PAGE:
As I walked through the fairs in Miami, I concentrated on the quieter paintings that didn’t attract as much attention as, say, the installation that included a woman standing on a raised platform with a noose around her neck or William Powhida’s new drawing
depicting Art Basel as a Hooverville. These images were taken with my little flashless camera phone, so make sure to click on the links for better images of each artist’s work.
There’s a big gravel pit in the middle of the arts district.
(UK) rented that huge warehouse space again. They hung the big front room salon style with work by all the Pierogi artists, then in the smaller back rooms they installed multiple works by individual artists. Pierogi founder Joe Amrhein said the building owners have decided to demolish it, but he seemed skeptical that they actually will.
Gallery space for rent in Wynwood arts district.
At the entrance to Aqua
Name to come.
B’More Art blogger Cara Ober
“When I make art I am lost in the fun of making, and feel like a kid building a fort. In the end I must resign myself to the fact that I have just added more crap to the world, but this seems an inevitable part of being an artist and a human. I try to remain optimistic. I like art that is generous in spirit and amateurish, art that inspires rather than intimidates. I consider art a practice of transformation. We cannot expect to make new energy; instead we must reinvent, recycle, and transform what exists already. Making art is my attempt to synthesize my optimistic vision of the future with my pragmatic appraisal of the world I inhabit.”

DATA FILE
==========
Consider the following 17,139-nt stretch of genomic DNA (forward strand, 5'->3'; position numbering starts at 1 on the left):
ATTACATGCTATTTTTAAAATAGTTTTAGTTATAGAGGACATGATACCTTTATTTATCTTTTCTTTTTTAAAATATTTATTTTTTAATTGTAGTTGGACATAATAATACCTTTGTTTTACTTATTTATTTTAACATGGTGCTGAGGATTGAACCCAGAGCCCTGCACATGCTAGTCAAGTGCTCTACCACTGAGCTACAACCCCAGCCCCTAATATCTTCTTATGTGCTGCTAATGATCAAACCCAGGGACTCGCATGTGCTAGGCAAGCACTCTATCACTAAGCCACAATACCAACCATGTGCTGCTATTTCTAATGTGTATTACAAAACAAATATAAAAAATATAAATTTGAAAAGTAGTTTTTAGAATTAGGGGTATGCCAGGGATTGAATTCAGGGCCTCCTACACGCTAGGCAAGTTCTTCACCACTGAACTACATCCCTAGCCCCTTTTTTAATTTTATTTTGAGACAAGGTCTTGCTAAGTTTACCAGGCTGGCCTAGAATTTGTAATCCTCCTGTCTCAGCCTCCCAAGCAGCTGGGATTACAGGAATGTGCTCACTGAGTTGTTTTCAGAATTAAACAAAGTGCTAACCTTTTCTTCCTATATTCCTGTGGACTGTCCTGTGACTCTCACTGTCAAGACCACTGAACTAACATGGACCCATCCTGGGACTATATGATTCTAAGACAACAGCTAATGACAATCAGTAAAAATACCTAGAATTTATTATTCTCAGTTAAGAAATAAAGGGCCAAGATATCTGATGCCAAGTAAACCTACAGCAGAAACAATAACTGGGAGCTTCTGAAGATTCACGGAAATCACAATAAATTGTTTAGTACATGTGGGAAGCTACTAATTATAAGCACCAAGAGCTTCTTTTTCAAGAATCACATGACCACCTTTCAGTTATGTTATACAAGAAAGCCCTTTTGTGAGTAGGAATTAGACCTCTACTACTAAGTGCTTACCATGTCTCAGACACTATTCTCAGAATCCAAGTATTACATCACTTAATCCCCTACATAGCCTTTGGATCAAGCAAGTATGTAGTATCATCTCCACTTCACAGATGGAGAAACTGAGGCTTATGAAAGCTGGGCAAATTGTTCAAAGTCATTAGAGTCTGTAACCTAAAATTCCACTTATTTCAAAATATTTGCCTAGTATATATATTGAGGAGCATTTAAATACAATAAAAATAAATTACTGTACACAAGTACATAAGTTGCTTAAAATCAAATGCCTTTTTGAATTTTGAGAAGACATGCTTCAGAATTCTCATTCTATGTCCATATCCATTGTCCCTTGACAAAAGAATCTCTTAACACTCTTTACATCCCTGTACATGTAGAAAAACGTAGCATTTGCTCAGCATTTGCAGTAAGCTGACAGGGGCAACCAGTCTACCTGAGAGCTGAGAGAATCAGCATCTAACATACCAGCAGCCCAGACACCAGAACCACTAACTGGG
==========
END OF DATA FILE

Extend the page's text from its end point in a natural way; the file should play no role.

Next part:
If you want a copy of Megan’s diminutive catalog, send a note explaining why you want it. The writer of the best response wins the book, which was generously donated by Michael Rosenthal Gallery